Ericsson extends patent suits against Apple to Europe

“Swedish telecom equipment maker Ericsson has filed lawsuits in Germany, Britain and the Netherlands against Apple over technology licence payments, Ericsson said on Friday, extending a U.S. battle between the firms to Europe,” Olof Swahnberg reports for Reuters.

“Ericsson said it had offered to enter into arbitration with Apple to reach a global licensing agreement for its patents, but that offer had now expired,” Swahnberg reports. “An Apple spokeswoman declined to comment on the legal action in the three European countries, which relates to 2G and 4G/LTE mobile communications standards and non-standardized technology, but referred to its statement in January. ‘Unfortunately, we have not been able to agree with Ericsson on a fair rate for their patents so, as a last resort, we are asking the courts for help,’ part of that statement said.”

Read more in the full article here.

MacDailyNews Take: Let the courts decide.

Related articles:
With U.S. ITC probe, Ericsson’s long-shot bid to ban iPhone and iPad sales moves ahead – March 31, 2015
Ericsson sues Apple for patent infringement; seeks to ban iPhone sales in U.S. – February 27, 2015
Ericsson files complaint against Apple over tech license payments – January 14, 2015
Apple sues Ericsson over LTE wireless telecom patents – January 14, 2015


  1. Apple needs to pay up. Apple is profiting from Ericsson innovations.
    Apple didn’t like it when Google stole their ideas. Does this hypocrisy have something to do with Tim Cook?

    1. Ericsson wants to charge Apple a higher license fee for this FRAND patent than it does other companies. That’s not how FRAND patents are supposed to work. When Ericsson got their tech incorporated into the cellular standard, they agreed to charge everyone a fair rate.

  2. Translation from marketing ease:
    “2G and 4G/LTE mobile communications standards”
    2G and 3G mobile communication standards. I don’t personally know of anywhere on the planet where the actual 4G standard is available for mobile communication. You can read about the bizarro ‘4G’ situation here:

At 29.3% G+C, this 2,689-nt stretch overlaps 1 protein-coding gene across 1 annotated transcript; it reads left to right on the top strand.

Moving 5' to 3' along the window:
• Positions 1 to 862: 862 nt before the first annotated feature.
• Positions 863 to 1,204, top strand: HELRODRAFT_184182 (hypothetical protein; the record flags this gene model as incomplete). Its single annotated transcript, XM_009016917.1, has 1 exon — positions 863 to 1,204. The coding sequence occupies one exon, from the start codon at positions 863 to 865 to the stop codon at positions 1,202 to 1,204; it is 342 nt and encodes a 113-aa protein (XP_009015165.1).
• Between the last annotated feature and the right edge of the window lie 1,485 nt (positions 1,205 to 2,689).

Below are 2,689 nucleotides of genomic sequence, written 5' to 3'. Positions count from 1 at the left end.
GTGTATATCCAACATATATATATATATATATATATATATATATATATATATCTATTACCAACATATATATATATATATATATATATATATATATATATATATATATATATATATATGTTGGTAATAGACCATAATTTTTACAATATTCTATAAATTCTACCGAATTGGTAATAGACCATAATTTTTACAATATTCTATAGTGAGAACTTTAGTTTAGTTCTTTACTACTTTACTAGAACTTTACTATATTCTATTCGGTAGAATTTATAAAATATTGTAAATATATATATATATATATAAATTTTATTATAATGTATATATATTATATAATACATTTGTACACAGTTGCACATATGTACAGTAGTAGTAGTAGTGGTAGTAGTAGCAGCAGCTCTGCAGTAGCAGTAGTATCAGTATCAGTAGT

Since the first-release versions of Mobile WiMAX and LTE support much less than 1 Gbit/s peak bit rate, they are not fully IMT-Advanced compliant, but are often branded 4G by service providers. <- AKA marketing.

    …Mobile WiMAX Release 2 (also known as WirelessMAN-Advanced or IEEE 802.16m’) and LTE Advanced (LTE-A) are IMT-Advanced compliant backwards compatible versions of the above two systems, standardized during the spring 2011, and promising speeds in the order of 1 Gbit/s. Services were expected in 2013.

    According to the LTE Advanced article linked above, there are currently some LTE Advanced (real 4G compliant) cells in UK (via EE and Vodafone), Italy, Australia (via A1 and Optus), Russia, Chicago (USA via AT&T), Singapore, Switzerland, France, Czech Republic, Philippines, The Netherlands, Spain, Austria, Canada (Via Bell and Rogers), Latvia, Slovenia, Germany (via Telekom), Luxemburg, Qatar, Greece and Hong Kong. Several other locations and companies have announced plans.

    For those interested, Russia was the first to make the leap in 2011. The summer of 2014 turned out to be the beginning of the wave of actual launches (versus mere plans) across the world.

    The remaining problem with REAL 4G mobile, however, is obtaining compatible handset hardware. You’d have to talk to the local cell providers to see what they offer, if anything. It looks like Ericsson has the capacity to make compatible hardware, but I don’t yet know if they actually sell it yet. Anyone know?

      1. I have around 30 Mbps, depending upon the time of day. That’s fine for my uses. Locally, the best we can get without going ‘business class’ is 100 Mbps via wire/optical cable. Via mobile, we have 4G LTE speeds, but it’s expensive by comparison to wire/optical. For my uses, I stay off the Internet via mobile.

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